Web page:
Tuesday, February 26, 2008

Ask The Life Coach

Checking my sitemeter recently, I discovered that somebody had stumbled across my blog by Googling the phrase, “If there is a tree branch impaled in somebody, what should I do?” This is intriguing, particularly coming not long after someone else had discovered my blog by Googling, “How far can I push my liver?”

Why ask Big Dave? Then it came to me . . . these people probably don’t need this particular question answered. Well, yes they do, but they need something even more important. They need a “life coach.” They need somebody to guide them through not only the complex questions of our existence here on earth, but for everyday common sense questions as well.

That’s what a “life coach does, right? Gives sound advice to those in need. I can do that. Through my years as son and father, I’ve come up with many helpful maxims. Among them:

---It’s always darkest before the tornado
---Get out of stocks now
---When in doubt, vote Democrat
---Tomorrow is the greatest of life's healers.

Now some of you may not agree with all of these maxims, but I thought becoming a life coach might be worth investigating. And what I found out was that this is one of the fastest-growing home businesses in this country. All right! I’m all for staying at home and getting paid for it.

So I went to this website where I took a ten-question quiz to determine whether I would make a good life coach. I scored 36 out of 50, after which the website questioned whether being a life coach was right for me. But they offered to sell me a book that would put me on the path to success in my newly chosen career. I’m mulling it over.

In the meantime, let me start out by answering the question at the top of my blog, just in case that web surfer comes back here. What should you do if you should encounter someone impaled by a tree branch?

Call 9-1-1.

Let me know where to send the bill.

Tuesday, February 19, 2008

La Diablo

I should forewarn that there is some mature subject matter in the blog to follow. Though I will be carefully choosing my words—my blog is already blocked on my local library’s general use computer for some unknown reason—today I talk about the business of stripping. Oh, the lengths I won’t go to support the blogging community.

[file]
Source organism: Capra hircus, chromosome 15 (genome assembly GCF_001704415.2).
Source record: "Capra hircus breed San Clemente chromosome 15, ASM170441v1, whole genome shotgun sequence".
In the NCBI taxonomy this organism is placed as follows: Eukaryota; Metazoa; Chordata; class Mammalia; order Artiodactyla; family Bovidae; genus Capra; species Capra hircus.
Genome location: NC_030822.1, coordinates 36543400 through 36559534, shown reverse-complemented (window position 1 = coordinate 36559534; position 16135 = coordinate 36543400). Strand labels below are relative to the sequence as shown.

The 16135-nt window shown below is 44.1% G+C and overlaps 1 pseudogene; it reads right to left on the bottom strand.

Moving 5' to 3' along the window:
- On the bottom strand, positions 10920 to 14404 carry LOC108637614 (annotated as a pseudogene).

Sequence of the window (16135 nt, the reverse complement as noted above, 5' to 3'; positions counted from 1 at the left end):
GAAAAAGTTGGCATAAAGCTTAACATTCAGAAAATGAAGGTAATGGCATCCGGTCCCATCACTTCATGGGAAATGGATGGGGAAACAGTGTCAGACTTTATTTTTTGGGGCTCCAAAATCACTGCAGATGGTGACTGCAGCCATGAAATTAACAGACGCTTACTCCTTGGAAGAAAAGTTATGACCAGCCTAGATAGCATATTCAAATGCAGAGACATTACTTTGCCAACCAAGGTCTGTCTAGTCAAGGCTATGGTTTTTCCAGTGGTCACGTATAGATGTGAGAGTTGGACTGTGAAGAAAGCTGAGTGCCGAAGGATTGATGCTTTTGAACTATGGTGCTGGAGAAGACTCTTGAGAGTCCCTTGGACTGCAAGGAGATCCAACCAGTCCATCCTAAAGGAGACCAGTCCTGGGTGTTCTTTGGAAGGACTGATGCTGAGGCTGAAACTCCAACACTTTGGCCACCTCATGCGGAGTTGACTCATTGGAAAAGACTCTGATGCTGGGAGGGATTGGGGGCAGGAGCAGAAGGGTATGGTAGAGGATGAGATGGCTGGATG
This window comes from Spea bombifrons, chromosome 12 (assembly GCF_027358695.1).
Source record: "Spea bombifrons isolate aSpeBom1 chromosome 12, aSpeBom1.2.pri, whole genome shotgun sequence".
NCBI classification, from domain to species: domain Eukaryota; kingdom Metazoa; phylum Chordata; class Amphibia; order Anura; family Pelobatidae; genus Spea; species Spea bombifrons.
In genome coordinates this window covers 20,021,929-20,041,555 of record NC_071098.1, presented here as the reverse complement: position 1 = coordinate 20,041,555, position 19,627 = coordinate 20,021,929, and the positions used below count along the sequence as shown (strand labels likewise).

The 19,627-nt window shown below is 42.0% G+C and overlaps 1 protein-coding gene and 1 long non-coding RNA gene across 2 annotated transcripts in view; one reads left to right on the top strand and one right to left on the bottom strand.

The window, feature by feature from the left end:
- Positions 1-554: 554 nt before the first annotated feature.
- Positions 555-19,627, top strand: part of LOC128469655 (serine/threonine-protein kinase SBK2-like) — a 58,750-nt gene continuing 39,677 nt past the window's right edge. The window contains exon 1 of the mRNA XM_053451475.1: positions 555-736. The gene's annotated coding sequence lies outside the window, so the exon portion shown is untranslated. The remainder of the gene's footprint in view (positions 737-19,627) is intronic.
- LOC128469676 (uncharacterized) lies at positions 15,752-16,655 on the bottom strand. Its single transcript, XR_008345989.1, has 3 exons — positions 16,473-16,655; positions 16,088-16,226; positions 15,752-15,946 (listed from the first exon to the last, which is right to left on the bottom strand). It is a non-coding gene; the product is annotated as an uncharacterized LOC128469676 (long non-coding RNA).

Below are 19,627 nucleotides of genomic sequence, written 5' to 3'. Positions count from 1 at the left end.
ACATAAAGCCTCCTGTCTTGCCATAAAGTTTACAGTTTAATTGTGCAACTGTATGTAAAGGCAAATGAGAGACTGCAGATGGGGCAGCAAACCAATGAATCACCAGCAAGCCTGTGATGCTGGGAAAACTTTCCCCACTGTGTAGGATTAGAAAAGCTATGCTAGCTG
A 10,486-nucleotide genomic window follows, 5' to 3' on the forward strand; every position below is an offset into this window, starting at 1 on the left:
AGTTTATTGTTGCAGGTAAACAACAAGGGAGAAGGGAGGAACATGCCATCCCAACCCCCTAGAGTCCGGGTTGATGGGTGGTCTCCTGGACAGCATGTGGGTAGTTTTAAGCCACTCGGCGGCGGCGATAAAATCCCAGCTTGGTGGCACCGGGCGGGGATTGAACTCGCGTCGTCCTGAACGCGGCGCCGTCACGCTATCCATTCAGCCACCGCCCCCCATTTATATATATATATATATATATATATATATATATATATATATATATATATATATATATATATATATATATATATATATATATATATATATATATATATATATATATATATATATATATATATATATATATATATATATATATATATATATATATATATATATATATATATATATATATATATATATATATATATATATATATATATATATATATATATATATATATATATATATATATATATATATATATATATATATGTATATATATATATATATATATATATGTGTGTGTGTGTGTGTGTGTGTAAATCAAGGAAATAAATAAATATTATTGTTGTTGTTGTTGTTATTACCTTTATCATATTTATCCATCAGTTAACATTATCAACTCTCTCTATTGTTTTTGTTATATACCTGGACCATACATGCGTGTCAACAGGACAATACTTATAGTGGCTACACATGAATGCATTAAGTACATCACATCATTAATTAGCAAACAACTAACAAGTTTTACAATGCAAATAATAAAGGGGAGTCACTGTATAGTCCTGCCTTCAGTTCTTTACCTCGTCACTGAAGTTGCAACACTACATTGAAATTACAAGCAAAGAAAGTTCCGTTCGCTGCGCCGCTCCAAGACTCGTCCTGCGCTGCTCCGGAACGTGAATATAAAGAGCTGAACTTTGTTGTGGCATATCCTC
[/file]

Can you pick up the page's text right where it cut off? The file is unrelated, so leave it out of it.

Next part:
Diablo Cody is up for an Academy Award this Sunday for her first screenplay, the movie Juno. I’ll be rooting for her. Diablo is a long-time blogger, having chronicled on-line her days as a stripper in Minneapolis. She even wrote a book about it—Candy Girl-A Year in the Life of an Unlikely Stripper--which I read recently out of curiosity, so I thought I would review it here.

Upon completing the 200 or so pages, I have a great deal of respect for Diablo Cody the writer--very fluid writing, colorful if sometimes overly explicit detail, eminently readable even if her vocabulary is interspersed regularly with the type of words that would challenge the final round participants of the annual Scripps Howard spelling bee.

No kidding! Here are three such words which can be found on the final page: adamantium, frisson, and detritus. Even my spell-checker only recognizes one of the three. Obviously between sets on the runway at Deja Vu, Cody either was breezing through the latest New York Times crossword puzzle or reading James Joyce.

But there is nothing titillating or erotic in the way Cody describes the exotic entertainment business that includes private peep shows and lap dances. Her nightly escapades in the exotic entertainment district are described in minute, unflattering detail, much like those guys from C.S.I. might describe the experience for an official police report, if they knew the big words.

The book reads like an extended blog, a journal of sorts mostly set in the bordello-like atmosphere of the local clubs. The only background Cody relates from her own past is recounted almost as an afterthought in a final chapter, as if suggested by a would-be publisher for those readers wondering why an obviously bright, college-educated young woman from a respectable Chicago family would suddenly lose her scruples. Cody seems to blame her strict Catholic upbringing.